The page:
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‘Made in Boston’ Opens at the Norman B. Leventhal Map Center at the Boston Public Library

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New exhibition features colonial North America treasures created in Boston

The exhibition Made in Boston opens at the Norman B. Leventhal Map Center at the Boston Publimapc Library on Friday, November 8. This exhibition brings together, for the first time in decades, a majority of maps made in Boston in the century before the American Revolution.

Made in Boston is a significant contribution to the history of American map making and printing; each map details this historic time period and brings to life the unique stories of colonial Bostonians and people throughout North America,” said Ronald Grim, Curator of Maps.

Boston was the metropolis of Great Britain’s North American colonies, with one of the largest economies of any urban center through the 1750s and the leading producer of printed maps. Boston achieved major milestones in map making, including the first map printed in the colonies as well as the earliest city map, battle plan, and map engraved on copper. The exhibition, curated by Michael Buehler of Boston Rare Maps in conjunction with the staff of the Map Center, runs through March 10, 2014 in the Leventhal Map Center inside the Boston Public Library’s Central Library in Copley Square, located at 700 Boylston Street.

Utilizing 29 objects, including views, nautical charts, and surveying instruments from the 17th and 18th centuries, this exhibition showcases maps and other visual materials made in Boston during the colonial period. Remarkable for their unconventional style and contributions to geographical knowledge, these maps also afford a unique perspective on the ambitions, anxieties, and sense of identity that enlivened colonial Bostonians: pride in their flourishing city, the hazards of navigating New England’s coast, disputes over land ownership, and struggles with the native inhabitants and French for mastery of North America.

The Leventhal Map Center is open Monday – Thursday: 10:00 a.m. – 7:00 p.m.; Friday and Saturday: 10:00 a.m. – 5:00 p.m.; and Sunday: 1:00 – 5:00 p.m.


The Norman B. Leventhal Map Center is ranked among the top 10 map centers in the United States for the size of its collection, the significance of its historic (pre-1900) material, and its advanced digitization program. It is unique among the major collections because it also combines these features with exceptional educational and teacher training programs to advance geographic literacy among students in grades K-12 and enhance the teaching of subjects from history to mathematics to language arts. The collection is also the second largest in the country located in a public library, ensuring unlimited access to these invaluable resources for scholars, educators, and the general public. The Leventhal Map Center, created in 2004, is a nonprofit organization established as a public-private partnership between the Boston Public Library and philanthropist Norman Leventhal. Its mission is to use the Boston Public Library’s permanent collection of 200,000 maps and 5,000 atlases and a select group of rare maps collected by Mr. Leventhal for the enjoyment and education of all through exhibitions, educational programs, and a website that includes thousands of digitized maps at The map collection is global in scope, dating from the 15th century to the present, with a particular strength in maps and atlases of Boston, Massachusetts, and New England.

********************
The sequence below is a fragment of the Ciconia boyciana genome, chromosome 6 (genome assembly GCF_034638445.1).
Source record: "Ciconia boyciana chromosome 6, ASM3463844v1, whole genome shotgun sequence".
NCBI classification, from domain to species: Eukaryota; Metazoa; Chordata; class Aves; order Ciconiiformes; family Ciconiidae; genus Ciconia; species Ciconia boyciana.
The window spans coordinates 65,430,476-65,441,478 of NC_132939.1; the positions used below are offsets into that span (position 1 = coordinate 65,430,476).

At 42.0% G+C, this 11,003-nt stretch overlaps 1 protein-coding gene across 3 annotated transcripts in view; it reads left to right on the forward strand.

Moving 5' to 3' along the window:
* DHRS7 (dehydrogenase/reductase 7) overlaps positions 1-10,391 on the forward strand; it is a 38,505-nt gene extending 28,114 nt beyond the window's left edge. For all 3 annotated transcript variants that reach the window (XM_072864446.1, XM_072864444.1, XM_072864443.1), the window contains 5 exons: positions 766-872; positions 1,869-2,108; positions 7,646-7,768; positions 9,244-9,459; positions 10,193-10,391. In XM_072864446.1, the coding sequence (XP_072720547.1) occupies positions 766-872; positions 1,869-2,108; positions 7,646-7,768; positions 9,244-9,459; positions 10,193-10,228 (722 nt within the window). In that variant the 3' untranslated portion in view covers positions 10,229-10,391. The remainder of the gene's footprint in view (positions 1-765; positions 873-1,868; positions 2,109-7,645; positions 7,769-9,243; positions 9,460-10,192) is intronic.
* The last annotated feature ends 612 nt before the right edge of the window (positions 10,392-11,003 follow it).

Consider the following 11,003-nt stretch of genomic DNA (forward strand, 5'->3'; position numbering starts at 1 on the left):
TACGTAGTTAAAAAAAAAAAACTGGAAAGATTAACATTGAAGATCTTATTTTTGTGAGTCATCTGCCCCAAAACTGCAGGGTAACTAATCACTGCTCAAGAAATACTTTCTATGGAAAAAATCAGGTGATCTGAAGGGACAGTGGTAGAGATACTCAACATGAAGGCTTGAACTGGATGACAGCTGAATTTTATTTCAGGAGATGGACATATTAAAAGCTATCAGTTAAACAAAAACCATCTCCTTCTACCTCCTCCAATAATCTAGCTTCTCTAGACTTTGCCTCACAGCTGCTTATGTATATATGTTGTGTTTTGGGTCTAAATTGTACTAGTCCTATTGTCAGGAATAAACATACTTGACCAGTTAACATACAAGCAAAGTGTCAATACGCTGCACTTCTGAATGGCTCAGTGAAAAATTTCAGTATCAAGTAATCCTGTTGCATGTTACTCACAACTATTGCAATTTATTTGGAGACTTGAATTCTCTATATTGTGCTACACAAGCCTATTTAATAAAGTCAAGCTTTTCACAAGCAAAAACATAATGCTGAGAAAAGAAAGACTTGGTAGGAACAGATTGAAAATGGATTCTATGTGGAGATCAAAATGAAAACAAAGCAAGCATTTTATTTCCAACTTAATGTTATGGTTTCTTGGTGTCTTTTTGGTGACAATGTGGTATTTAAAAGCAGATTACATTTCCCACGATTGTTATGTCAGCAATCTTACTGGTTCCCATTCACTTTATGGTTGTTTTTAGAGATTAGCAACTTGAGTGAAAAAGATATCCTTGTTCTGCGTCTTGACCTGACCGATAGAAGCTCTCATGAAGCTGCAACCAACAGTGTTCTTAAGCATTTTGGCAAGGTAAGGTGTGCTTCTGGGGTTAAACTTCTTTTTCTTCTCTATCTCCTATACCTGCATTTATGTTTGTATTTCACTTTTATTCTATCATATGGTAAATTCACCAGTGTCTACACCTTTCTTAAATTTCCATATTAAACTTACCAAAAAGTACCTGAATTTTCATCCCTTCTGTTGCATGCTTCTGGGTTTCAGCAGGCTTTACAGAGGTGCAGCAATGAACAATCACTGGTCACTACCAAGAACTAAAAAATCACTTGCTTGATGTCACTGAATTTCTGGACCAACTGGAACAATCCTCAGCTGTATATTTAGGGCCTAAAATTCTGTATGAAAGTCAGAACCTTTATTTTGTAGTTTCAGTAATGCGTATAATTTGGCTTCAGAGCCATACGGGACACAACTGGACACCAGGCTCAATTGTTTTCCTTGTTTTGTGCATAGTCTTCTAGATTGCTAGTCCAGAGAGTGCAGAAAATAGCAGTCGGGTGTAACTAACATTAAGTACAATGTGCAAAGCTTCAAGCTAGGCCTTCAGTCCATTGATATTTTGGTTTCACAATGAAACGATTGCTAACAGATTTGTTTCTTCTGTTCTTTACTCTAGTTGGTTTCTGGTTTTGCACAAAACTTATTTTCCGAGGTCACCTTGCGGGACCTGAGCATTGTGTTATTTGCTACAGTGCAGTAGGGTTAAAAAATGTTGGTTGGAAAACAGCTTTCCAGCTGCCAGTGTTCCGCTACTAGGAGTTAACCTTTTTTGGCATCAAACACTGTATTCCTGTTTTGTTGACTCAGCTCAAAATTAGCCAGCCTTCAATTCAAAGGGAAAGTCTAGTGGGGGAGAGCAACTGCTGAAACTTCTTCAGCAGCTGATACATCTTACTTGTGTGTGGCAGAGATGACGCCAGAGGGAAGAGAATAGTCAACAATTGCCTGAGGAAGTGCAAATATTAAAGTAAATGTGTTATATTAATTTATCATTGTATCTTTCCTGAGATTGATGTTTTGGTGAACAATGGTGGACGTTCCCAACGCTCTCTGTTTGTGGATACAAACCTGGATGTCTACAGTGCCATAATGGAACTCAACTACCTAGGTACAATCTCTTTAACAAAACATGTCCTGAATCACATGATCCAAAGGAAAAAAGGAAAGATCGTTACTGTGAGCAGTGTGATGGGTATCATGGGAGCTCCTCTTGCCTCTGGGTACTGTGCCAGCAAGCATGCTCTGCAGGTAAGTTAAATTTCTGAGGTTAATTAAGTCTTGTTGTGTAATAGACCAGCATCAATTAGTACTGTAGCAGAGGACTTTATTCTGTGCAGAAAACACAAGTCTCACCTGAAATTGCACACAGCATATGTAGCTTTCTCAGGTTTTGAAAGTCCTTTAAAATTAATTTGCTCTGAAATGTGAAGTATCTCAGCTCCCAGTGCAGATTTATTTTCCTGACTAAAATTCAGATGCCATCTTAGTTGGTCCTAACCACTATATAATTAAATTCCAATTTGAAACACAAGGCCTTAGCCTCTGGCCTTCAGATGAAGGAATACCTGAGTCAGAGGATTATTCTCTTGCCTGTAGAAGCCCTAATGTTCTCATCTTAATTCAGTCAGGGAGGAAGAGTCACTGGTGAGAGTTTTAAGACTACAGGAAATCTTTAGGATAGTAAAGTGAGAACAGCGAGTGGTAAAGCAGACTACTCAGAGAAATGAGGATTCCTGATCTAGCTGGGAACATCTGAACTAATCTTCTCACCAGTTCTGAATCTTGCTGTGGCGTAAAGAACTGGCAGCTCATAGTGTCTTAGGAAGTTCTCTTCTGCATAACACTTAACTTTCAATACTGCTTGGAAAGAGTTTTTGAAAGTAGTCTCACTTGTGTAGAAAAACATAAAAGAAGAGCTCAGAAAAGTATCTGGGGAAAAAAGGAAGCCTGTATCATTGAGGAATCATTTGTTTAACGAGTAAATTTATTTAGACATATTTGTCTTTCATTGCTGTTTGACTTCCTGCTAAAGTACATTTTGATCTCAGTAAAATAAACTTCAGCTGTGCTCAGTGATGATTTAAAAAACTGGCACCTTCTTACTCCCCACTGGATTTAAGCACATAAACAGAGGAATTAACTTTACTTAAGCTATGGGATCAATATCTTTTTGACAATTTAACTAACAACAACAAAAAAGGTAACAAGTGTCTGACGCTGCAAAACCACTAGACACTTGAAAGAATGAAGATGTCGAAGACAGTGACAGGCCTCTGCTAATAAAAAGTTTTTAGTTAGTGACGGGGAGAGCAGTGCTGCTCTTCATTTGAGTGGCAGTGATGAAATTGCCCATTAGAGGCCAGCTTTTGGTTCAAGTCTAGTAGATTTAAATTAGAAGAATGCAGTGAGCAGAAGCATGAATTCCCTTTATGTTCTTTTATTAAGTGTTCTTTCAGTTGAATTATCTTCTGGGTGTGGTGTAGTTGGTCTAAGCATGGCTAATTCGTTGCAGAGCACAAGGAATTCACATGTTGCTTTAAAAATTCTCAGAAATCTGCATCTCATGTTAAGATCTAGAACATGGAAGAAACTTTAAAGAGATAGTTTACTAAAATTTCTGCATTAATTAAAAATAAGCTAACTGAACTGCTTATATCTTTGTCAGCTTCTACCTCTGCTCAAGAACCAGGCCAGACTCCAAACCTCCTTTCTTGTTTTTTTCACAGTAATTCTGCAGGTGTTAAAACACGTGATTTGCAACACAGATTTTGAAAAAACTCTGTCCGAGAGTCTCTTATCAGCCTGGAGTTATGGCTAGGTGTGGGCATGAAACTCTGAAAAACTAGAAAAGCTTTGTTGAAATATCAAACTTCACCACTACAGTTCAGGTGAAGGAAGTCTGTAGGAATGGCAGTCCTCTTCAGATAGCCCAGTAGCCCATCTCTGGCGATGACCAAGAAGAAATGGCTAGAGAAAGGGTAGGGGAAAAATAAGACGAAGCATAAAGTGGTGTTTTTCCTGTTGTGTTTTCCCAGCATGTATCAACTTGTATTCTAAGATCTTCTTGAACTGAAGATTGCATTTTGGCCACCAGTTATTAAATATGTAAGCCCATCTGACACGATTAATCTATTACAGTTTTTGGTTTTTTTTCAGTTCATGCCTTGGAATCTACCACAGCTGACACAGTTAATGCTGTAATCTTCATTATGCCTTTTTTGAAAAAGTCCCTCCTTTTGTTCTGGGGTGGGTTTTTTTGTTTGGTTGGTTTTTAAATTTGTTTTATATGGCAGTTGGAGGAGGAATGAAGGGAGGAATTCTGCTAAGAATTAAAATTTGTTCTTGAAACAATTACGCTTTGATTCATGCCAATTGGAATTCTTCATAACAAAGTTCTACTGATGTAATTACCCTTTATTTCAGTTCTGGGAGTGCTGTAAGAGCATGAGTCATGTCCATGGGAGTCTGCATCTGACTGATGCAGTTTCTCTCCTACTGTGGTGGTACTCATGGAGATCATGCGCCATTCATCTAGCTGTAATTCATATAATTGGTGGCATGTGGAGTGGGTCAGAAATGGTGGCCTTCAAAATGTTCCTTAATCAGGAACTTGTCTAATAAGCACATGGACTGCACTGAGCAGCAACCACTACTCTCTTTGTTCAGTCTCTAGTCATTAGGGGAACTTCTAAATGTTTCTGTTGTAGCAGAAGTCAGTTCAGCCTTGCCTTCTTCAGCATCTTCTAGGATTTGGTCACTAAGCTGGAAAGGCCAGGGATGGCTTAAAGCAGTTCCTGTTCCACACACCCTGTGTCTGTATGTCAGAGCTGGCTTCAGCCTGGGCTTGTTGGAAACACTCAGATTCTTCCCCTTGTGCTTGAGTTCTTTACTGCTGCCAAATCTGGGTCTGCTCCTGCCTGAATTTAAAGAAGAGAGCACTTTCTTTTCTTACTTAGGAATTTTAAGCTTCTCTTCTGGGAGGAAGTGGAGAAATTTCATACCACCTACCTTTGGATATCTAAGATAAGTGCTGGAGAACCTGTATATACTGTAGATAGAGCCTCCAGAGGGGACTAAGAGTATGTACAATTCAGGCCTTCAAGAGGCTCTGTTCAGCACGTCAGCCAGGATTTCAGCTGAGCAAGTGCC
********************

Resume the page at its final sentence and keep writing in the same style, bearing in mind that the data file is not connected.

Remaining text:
Boston Public Library has a Central Library, twenty-four branches, a literacy center, map center, business library, and a website filled with digital content and services. Established in 1848, the Boston Public Library has pioneered public library service in America. It was the first publicly supported municipal library in America, the first public library to lend books, the first to have a branch library, and the first to have a children’s room. Each year, the Boston Public Library hosts thousands of programs and serves millions of people. All of its programs and exhibitions are free and open to the public. At the Boston Public Library, books are just the beginning. To learn more, visit

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Map above from “Draught of Boston Harbor by Capt. Cyprian Southake,” Augustine Fitzhugh, 1694. Manuscript copy of original, 1884.